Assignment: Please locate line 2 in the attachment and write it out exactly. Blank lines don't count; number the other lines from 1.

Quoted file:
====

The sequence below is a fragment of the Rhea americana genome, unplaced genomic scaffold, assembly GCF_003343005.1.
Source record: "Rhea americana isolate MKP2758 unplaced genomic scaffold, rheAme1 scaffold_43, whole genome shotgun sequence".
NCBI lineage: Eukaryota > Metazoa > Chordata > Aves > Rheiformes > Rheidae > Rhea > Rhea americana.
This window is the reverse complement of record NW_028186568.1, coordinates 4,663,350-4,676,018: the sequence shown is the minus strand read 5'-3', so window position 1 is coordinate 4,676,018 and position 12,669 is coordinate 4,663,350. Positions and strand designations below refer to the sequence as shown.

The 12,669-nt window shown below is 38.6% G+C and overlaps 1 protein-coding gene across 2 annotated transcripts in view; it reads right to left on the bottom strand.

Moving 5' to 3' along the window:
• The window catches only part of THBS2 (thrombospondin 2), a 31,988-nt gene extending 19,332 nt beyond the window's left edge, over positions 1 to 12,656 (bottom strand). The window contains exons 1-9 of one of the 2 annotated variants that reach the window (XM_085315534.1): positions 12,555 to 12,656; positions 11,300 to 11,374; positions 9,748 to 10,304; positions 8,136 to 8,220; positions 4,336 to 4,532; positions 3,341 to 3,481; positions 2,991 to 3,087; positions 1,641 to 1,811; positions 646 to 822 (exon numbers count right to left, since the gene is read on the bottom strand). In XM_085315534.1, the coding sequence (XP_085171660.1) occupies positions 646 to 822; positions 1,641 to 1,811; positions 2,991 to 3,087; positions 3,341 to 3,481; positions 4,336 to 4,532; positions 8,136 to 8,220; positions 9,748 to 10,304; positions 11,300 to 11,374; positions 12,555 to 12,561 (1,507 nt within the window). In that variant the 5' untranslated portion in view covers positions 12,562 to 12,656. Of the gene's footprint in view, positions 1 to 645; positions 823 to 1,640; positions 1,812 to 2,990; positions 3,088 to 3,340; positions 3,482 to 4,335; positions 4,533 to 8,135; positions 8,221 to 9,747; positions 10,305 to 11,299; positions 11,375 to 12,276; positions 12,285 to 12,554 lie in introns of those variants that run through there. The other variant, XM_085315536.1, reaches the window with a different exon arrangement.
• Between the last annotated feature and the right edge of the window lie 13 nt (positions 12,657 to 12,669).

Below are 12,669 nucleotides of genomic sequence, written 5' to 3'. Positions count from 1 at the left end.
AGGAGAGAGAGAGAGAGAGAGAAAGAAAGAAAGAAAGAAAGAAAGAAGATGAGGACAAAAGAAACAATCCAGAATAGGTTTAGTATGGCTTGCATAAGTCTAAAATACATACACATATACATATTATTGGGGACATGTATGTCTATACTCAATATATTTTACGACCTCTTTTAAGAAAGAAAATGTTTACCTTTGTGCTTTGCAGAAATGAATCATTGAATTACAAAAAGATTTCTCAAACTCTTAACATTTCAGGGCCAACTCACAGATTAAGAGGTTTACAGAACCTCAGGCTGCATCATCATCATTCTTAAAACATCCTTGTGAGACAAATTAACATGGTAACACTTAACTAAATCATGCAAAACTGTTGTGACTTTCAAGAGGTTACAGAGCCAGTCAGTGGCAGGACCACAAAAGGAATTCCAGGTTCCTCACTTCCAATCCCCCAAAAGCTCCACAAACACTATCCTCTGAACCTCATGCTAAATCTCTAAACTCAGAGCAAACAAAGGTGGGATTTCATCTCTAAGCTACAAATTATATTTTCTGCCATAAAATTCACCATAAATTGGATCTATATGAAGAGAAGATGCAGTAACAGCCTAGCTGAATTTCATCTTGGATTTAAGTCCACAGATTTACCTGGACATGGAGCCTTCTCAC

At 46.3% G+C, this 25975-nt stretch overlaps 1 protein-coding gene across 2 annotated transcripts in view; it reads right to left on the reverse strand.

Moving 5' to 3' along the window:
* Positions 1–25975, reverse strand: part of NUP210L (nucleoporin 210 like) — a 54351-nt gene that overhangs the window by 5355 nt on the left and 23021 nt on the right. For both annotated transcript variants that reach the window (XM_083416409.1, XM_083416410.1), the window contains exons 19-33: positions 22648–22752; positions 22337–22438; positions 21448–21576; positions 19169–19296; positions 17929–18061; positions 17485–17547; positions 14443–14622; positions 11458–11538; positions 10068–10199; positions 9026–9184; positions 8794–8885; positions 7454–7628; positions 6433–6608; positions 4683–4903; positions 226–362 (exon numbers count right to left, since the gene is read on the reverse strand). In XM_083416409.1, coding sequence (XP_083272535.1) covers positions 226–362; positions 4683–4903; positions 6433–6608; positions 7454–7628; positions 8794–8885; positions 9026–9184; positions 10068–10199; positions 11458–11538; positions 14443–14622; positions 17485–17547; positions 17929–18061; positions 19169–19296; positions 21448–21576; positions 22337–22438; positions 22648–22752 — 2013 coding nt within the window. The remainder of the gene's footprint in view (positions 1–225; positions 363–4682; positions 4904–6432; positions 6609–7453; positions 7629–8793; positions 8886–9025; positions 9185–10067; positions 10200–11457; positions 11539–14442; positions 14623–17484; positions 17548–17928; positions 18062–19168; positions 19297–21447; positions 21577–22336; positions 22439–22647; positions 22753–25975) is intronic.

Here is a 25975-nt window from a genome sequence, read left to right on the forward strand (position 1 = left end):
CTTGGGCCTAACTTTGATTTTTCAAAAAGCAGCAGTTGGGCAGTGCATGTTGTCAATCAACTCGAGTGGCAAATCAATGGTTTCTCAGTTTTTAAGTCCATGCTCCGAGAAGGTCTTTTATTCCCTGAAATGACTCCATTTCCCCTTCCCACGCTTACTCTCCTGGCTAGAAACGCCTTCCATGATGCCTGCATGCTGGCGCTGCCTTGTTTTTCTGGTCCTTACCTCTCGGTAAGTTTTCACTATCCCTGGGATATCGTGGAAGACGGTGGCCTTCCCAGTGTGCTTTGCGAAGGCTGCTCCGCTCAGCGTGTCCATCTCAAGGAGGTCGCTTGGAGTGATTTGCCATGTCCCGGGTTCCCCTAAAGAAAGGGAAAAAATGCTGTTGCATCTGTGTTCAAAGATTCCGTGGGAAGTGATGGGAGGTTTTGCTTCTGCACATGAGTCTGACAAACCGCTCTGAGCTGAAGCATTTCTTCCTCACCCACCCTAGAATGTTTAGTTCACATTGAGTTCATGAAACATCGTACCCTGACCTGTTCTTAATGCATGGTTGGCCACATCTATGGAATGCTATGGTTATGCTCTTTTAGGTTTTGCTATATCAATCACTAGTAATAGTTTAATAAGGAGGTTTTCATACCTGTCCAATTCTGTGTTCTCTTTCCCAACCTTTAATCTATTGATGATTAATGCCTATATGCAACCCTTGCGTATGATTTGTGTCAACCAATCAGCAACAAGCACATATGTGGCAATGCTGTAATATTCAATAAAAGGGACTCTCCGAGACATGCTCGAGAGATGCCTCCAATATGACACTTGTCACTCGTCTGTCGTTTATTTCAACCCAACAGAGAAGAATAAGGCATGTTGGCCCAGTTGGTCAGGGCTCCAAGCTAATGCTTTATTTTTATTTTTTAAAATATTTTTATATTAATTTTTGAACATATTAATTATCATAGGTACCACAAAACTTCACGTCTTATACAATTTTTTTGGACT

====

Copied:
Source record: "Rhea americana isolate MKP2758 unplaced genomic scaffold, rheAme1 scaffold_43, whole genome shotgun sequence".